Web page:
GREENBURGH, N.Y. -- New York Rangers left wing Carl Hagelin wears the distinction of being a defensive-minded player proudly even if he doesn't believe it tells the story of who he is and what he's capable of doing.
"I still think people know I put up decent numbers without playing a second on the [power play], but yeah, probably defensive guy is right, and it's fine," Hagelin said Monday. "I know what I'm made of and I know what I have done offensively in this League while playing a defensive role. I'm confident I can do a lot of damage offensively."
He's again using the Stanley Cup Playoffs as his proving ground.
The Pittsburgh Penguins gave Hagelin two big openings in the Eastern Conference First Round and he deposited the puck into the back of the net both times.
He scored the series-clinching overtime goal in Game 5 by curling from behind the net into the right circle, wheeling around and sending a low, heavy wrist shot past Penguins goalie Marc-Andre Fleury.
He also had an assist on center Kevin Hayes' overtime winner in Game 4. He was at the net and made a slick move, kicking the puck to his backhand before sliding an off-balance, cross-crease pass under Fleury's arm to Hayes at the left post.
"He likes to play in the big games and he has clearly figured out how to do it," Hayes said of Hagelin.
Hagelin had three points in the series against the Penguins, including a breakaway goal in Game 3 that put the Rangers ahead 1-0. His first round was a continuation of his playoffs last season, when he had seven goals and 12 points in 25 games. That includes the game-winning goal in Game 6 against the Penguins in the second round and shorthanded goals in Game 4 of the Eastern Conference Final against the Montreal Canadiens and Game 1 of the Stanley Cup Final against the Los Angeles Kings.
In the past three seasons Hagelin has averaged .50 points per game in the playoffs (21 in 42 games), up from .45 points per game in the regular season (92 in 202 games). And he's done it while playing a total of 2:49 on the power play in his past 30 playoff games, including 53 seconds in five games against the Penguins.
Hagelin averaged 2:21 per game on the penalty kill in the first round against Pittsburgh; he played 2:17 per game in shorthanded situations last year in the postseason.
"You get to playoffs and he almost reaches another level," Rangers defenseman Marc Staal said. "His conditioning and his speed is so good that you get into an overtime game and it looks like he's playing his first shift. It's impressive and he's been great for us every year going into the playoffs. He's had some big goals."
Hagelin's speed allows him to win an inch so he can beat you by a mile. He thinks he's better at doing that in the playoffs than in the regular season because of how quickly he can make an opponent pay for a mistake.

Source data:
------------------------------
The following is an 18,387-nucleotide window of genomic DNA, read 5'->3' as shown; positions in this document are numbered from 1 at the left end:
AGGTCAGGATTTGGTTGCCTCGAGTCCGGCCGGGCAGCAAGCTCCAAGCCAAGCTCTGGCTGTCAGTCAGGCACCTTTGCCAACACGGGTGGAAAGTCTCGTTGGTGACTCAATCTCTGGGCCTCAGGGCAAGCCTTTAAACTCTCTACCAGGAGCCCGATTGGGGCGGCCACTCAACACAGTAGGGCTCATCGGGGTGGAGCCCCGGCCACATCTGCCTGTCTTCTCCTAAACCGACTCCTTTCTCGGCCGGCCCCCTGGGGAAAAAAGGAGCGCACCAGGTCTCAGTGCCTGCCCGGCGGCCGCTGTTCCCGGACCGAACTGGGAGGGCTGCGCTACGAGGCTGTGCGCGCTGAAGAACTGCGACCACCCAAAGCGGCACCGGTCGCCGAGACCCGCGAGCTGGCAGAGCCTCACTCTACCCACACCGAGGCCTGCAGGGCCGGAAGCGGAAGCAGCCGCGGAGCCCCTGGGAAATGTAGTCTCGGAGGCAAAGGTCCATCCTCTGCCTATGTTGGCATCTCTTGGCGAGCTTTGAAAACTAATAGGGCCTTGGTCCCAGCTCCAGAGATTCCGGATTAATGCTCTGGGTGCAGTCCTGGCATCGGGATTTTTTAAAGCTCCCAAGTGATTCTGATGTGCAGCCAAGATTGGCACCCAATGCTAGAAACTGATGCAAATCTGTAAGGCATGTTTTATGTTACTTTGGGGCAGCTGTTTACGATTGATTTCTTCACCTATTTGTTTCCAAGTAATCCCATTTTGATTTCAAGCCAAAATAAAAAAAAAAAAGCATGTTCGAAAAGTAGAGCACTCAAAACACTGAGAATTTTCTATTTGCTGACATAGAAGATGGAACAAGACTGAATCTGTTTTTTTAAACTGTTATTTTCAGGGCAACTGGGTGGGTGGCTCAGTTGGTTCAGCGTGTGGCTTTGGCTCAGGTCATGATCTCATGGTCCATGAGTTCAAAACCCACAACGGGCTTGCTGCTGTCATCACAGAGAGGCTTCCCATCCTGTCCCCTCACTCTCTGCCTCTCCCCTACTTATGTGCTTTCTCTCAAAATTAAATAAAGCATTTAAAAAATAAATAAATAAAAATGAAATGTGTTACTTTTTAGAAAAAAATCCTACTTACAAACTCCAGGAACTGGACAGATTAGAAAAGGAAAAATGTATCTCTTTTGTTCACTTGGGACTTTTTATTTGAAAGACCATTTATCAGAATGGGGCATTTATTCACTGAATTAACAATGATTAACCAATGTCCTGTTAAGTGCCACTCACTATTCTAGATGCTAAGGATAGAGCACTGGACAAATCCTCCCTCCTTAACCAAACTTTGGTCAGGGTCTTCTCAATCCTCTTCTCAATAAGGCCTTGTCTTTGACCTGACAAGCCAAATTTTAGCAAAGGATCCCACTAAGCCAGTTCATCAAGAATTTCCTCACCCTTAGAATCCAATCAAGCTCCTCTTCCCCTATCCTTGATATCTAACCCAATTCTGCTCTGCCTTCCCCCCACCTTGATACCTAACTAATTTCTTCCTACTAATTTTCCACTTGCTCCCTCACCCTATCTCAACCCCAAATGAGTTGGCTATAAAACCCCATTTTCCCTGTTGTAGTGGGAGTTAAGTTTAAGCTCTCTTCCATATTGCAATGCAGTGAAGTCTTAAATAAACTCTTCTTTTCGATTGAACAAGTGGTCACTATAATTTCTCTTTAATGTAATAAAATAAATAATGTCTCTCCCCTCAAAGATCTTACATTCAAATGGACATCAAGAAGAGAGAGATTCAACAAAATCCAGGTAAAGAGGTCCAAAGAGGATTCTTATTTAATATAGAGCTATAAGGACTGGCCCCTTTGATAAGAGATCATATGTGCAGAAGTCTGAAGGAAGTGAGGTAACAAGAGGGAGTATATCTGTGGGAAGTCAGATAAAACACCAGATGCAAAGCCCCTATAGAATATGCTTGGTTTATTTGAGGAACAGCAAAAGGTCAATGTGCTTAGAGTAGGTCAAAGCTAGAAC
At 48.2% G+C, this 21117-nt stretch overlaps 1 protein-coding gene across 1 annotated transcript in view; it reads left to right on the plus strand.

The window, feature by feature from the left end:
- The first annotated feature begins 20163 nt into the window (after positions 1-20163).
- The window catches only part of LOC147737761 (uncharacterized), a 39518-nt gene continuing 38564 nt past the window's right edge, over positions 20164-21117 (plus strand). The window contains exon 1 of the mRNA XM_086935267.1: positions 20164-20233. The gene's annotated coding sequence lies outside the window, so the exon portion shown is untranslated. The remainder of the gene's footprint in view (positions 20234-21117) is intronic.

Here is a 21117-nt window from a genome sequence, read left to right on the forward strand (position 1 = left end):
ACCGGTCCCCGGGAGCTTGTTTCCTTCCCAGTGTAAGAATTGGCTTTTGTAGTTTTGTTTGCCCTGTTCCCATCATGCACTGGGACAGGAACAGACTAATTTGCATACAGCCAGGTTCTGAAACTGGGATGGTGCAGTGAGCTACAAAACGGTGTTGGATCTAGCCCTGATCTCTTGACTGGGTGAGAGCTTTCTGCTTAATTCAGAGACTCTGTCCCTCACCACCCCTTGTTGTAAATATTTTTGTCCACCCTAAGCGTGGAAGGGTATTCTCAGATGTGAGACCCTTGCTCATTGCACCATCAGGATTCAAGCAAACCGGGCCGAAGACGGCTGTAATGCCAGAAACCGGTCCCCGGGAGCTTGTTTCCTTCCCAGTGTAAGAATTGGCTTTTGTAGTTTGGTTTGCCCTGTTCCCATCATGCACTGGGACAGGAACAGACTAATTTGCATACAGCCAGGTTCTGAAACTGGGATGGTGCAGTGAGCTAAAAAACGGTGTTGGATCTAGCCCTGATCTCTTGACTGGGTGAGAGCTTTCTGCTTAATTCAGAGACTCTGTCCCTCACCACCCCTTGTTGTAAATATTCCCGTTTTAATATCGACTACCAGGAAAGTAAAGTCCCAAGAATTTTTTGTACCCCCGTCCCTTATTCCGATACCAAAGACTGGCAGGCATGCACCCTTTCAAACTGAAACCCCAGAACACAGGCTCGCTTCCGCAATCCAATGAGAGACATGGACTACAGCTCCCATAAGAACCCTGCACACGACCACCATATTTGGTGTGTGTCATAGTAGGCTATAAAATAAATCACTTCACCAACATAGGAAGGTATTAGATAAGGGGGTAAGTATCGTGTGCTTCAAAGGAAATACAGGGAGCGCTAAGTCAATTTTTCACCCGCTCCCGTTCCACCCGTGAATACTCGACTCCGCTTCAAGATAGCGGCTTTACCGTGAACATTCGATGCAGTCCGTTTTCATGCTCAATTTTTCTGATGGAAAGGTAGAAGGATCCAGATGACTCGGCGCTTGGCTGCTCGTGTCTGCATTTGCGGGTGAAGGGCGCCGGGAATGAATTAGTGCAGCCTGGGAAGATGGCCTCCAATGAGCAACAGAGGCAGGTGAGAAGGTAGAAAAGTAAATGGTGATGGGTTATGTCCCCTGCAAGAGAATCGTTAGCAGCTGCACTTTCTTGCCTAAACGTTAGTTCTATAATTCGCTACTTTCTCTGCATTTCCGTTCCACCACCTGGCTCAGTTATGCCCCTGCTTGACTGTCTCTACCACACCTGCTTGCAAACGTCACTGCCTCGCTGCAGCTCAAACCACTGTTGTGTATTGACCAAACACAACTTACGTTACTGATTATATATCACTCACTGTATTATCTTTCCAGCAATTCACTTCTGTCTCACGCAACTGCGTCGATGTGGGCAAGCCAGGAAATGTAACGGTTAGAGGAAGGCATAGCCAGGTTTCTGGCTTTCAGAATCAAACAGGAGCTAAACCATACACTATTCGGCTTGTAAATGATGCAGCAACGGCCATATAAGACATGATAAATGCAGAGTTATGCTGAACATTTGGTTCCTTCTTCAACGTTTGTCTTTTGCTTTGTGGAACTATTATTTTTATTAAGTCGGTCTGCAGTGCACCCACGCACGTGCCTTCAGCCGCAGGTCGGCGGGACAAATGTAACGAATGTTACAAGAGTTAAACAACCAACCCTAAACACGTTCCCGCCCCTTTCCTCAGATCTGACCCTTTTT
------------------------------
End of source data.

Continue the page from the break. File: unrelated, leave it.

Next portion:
"They are usually better chances [in the playoffs] than you get during the regular year because everyone is playing so tight that one mistake and everything opens up," Hagelin said. "During the year there might be more 2-on-1s, but now it feels like it's a 2-on-2, 3-on-3 or a breakaway. Everyone is playing great defensively so that means there are more guys on your side playing great defensively. So once you get the puck there seems to be more room."
Hayes said there's more room because of Hagelin's speed.
Hayes has played on the same line as Hagelin throughout the season and said Hagelin's speed makes defenders back off and forces them to play him wide, which creates openings in the middle of the offensive zone for others.
"He's really good, responsible defensively, and really good on the [penalty kill] so people kind of overlook his offensive ability," Hayes said. "He's showing that he's an all-around great player. He's factored in on two important goals and it seems like he is just getting better."
Left Wing - NYR
GOALS: 2 | ASST: 1 | PTS: 3
SOG: 11 | +/-: 1
Hagelin said a key to his playoff success is staying consistent with what he did in the regular season. He said he feels players try to match his speed in the playoffs, but when they do it throws them off their game while nothing changes for him.
"Everyone is skating as fast as they can now and I guess I'm doing it the entire year," he said. "So if some guys aren't used to it maybe they're not able to handle the puck as well and think the game the way you're used to when it's a little bit slower. I always think the game at a pretty high pace so this is normal to me now."
When Hagelin is playing and thinking the game at a high pace his confidence grows.
He said he doesn't need to score for that to happen in the regular season. But in the playoffs he said his confidence on the offensive end is buoyed by scoring early, which he has done for three straight years.
Hagelin scored in the Rangers' playoff openers in 2013 and last season; he waited until Game 3 to score his first goal this year but felt he had three Grade-A chances to score in Game 1 against the Penguins.
"All you need is one chance," Hagelin said. "That's my mindset in the playoffs."
He typically takes advantage.
"He's certainly scoring goals at critical times," Rangers coach Alain Vigneault said. "Whatever he's doing right now, he needs to continue."